BALTIMORE -- Friends and family members of former Maryland representative Gladys Noon Spellman don't visit her very much, if at all, because they say the experience drains them emotionally.

"She does not recognize or speak," said Edna McLellan, her former employe and friend. "She's not cognizant at all."

Spellman is in a coma, as she has been for nearly seven years. On Oct. 31, 1980, the enormously popular Prince George's County Democrat had a heart attack while campaigning at a Laurel shopping center and lost consciousness. She has never awakened.

Her heart beats and she breathes independently. She is fed a liquid diet six times a day through a tube in her stomach. No one expects a recovery; no one knows how long she will live.

She is 69. Her husband, Reuben Spellman, 77, visits her at a Montgomery County nursing facility from "time to time."

"You go there," he said, "and you almost feel like you're at a wake. Like you have a body in the coffin. The body lies in the bed there, the arms drawn up.

"The skin and her face look all right. It's almost strange."

As another anniversary of the tragedy approaches, Spellman's family and friends take some comfort from the many public efforts to honor her.

The Baltimore-Washington Expressway and Parkway have been renamed the Gladys Noon Spellman Parkway, while other public projects and programs also bear her name.

"I feel she would be very happy with the recognition," McLellan said.

Gladys Spellman, a former elementary school teacher and PTA activist, won election to the board of county commissioners and the County Council when it replaced the board. She was elected to Congress in 1974.

Although some people questioned the appropriateness of dedicating a road to her, Spellman's younger sister, Dorothy Noon Lupo, disagreed.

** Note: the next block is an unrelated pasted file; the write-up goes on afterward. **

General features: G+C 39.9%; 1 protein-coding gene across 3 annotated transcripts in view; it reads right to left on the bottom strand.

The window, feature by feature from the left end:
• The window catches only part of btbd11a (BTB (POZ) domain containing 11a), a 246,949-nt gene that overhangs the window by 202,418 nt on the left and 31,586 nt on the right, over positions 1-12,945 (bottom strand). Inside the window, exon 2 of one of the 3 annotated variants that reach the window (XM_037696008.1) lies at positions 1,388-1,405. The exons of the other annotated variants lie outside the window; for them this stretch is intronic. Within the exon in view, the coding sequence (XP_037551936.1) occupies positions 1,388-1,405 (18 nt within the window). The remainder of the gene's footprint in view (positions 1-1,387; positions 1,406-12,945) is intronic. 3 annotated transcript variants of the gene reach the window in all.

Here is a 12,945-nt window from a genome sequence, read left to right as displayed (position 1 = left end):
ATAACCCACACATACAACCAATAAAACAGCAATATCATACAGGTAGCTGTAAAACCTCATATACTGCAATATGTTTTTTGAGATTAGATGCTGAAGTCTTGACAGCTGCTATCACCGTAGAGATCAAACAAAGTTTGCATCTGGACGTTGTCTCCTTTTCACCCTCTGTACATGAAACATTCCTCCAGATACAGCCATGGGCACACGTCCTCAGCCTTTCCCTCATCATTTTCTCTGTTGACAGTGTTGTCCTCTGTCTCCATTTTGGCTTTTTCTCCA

"She was always busy, vibrant, ever moving and that's what I thought the parkway was," Lupo said. "To me, that represents her."

The contrast between what she was and is now disturbs those who love Spellman. Lupo recalled recoiling from a photograph of her sister -- "smiling, always so beautiful" -- that a grandchild placed in her sister's room.

"Then to see the form lying there in the bed, I just could not take that," Lupo said. "Lately, when I go into that room it's as though it were not my sister, but someone I care for."

Coping with her condition year after year is painful.

"I have said this to many people," said Ruth Davis, a longtime friend of Spellman's and her former office manager. "It's really worse than death. You just can't close the book and go on and live your life and have your memories."

Spellman's brain was deprived of oxygen after her heart stopped. Her heart resumed beating, however, encouraging belief she would recover. Voters overwhelmingly elected her to a fourth term the week after she was stricken.

In February 1981, then-House Speaker Thomas P. (Tip) O'Neill Jr. declared her seat vacant after reading a physician's pessimistic report.

Reuben Spellman still lives in the family's home in Laurel and continues to pay for his wife's care, more than $2,000 a month.

"He has never been able to get himself to move," Lupo said.